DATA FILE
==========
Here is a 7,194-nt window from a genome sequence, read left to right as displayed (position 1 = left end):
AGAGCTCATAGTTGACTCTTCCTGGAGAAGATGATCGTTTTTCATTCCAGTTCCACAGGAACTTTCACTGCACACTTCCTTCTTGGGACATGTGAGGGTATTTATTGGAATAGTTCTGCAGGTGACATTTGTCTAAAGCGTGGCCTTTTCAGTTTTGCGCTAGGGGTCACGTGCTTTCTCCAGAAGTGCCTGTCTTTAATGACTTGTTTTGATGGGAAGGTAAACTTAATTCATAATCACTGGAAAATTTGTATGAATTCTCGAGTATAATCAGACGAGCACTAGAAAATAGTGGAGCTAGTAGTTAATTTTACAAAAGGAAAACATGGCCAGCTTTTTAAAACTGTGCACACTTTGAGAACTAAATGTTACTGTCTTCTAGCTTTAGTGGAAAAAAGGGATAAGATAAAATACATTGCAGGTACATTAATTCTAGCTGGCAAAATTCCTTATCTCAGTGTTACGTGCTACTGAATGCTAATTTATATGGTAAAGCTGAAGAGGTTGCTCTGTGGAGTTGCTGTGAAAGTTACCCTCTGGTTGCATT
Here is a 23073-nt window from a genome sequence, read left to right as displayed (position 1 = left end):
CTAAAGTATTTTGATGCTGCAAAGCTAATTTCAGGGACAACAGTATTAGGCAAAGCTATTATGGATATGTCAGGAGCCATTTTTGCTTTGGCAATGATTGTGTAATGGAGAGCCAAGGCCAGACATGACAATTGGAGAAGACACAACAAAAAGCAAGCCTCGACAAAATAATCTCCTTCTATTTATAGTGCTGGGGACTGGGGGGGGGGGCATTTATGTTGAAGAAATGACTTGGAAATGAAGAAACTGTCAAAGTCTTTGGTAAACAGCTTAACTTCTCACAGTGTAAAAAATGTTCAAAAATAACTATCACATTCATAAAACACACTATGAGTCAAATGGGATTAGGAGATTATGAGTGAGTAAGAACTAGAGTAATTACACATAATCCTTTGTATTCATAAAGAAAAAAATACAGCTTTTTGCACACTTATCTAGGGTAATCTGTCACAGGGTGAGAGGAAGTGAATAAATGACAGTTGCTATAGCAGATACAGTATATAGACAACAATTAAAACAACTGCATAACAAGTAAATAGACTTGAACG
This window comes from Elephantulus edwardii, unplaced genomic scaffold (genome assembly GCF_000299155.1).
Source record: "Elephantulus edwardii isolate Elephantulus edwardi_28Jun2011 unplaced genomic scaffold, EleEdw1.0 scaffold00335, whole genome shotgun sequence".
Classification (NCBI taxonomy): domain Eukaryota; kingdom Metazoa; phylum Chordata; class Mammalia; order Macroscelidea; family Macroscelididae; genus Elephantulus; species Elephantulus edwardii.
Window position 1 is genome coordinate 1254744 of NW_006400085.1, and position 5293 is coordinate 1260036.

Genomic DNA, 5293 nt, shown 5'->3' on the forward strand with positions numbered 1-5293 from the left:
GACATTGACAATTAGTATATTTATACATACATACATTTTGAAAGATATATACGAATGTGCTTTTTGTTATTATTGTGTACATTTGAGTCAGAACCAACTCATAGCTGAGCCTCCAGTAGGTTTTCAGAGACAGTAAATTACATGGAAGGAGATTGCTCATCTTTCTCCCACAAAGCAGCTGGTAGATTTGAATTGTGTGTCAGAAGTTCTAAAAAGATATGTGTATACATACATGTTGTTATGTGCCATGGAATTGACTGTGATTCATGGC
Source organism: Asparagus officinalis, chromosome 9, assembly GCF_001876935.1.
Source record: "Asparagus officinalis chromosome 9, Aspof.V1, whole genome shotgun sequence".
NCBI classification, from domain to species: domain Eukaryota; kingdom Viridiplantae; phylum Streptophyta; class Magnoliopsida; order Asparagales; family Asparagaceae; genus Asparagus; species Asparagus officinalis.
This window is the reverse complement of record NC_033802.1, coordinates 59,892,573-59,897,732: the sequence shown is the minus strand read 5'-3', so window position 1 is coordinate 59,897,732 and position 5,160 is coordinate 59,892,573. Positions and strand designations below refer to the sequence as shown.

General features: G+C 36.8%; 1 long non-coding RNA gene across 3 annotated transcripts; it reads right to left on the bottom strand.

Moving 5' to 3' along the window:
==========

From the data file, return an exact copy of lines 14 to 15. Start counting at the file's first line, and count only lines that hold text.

This window is the reverse complement of record NC_033802.1, coordinates 59,892,573-59,897,732: the sequence shown is the minus strand read 5'-3', so window position 1 is coordinate 59,897,732 and position 5,160 is coordinate 59,892,573. Positions and strand designations below refer to the sequence as shown.

General features: G+C 36.8%; 1 long non-coding RNA gene across 3 annotated transcripts; it reads right to left on the bottom strand.